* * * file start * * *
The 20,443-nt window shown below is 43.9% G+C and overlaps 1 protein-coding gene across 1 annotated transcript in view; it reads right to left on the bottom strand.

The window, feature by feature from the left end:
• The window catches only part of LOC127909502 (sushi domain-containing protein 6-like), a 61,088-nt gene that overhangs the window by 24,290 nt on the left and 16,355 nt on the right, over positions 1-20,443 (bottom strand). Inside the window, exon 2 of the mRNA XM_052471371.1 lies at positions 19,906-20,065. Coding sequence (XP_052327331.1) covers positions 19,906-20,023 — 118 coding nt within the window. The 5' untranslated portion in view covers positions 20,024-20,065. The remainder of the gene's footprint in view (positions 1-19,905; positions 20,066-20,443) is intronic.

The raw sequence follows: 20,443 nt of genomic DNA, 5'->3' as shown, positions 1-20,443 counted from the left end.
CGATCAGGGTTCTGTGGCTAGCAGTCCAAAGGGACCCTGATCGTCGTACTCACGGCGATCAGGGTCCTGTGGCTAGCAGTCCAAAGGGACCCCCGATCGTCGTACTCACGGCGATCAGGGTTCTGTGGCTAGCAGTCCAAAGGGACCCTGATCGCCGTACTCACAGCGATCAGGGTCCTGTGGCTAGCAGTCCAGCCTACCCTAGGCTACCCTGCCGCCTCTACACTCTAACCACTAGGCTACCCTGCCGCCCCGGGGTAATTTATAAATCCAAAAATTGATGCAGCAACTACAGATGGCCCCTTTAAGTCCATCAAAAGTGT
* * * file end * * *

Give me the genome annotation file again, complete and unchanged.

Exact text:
The 20,443-nt window shown below is 43.9% G+C and overlaps 1 protein-coding gene across 1 annotated transcript in view; it reads right to left on the bottom strand.

The window, feature by feature from the left end:
• The window catches only part of LOC127909502 (sushi domain-containing protein 6-like), a 61,088-nt gene that overhangs the window by 24,290 nt on the left and 16,355 nt on the right, over positions 1-20,443 (bottom strand). Inside the window, exon 2 of the mRNA XM_052471371.1 lies at positions 19,906-20,065. Coding sequence (XP_052327331.1) covers positions 19,906-20,023 — 118 coding nt within the window. The 5' untranslated portion in view covers positions 20,024-20,065. The remainder of the gene's footprint in view (positions 1-19,905; positions 20,066-20,443) is intronic.

The raw sequence follows: 20,443 nt of genomic DNA, 5'->3' as shown, positions 1-20,443 counted from the left end.
CGATCAGGGTTCTGTGGCTAGCAGTCCAAAGGGACCCTGATCGTCGTACTCACGGCGATCAGGGTCCTGTGGCTAGCAGTCCAAAGGGACCCCCGATCGTCGTACTCACGGCGATCAGGGTTCTGTGGCTAGCAGTCCAAAGGGACCCTGATCGCCGTACTCACAGCGATCAGGGTCCTGTGGCTAGCAGTCCAGCCTACCCTAGGCTACCCTGCCGCCTCTACACTCTAACCACTAGGCTACCCTGCCGCCCCGGGGTAATTTATAAATCCAAAAATTGATGCAGCAACTACAGATGGCCCCTTTAAGTCCATCAAAAGTGT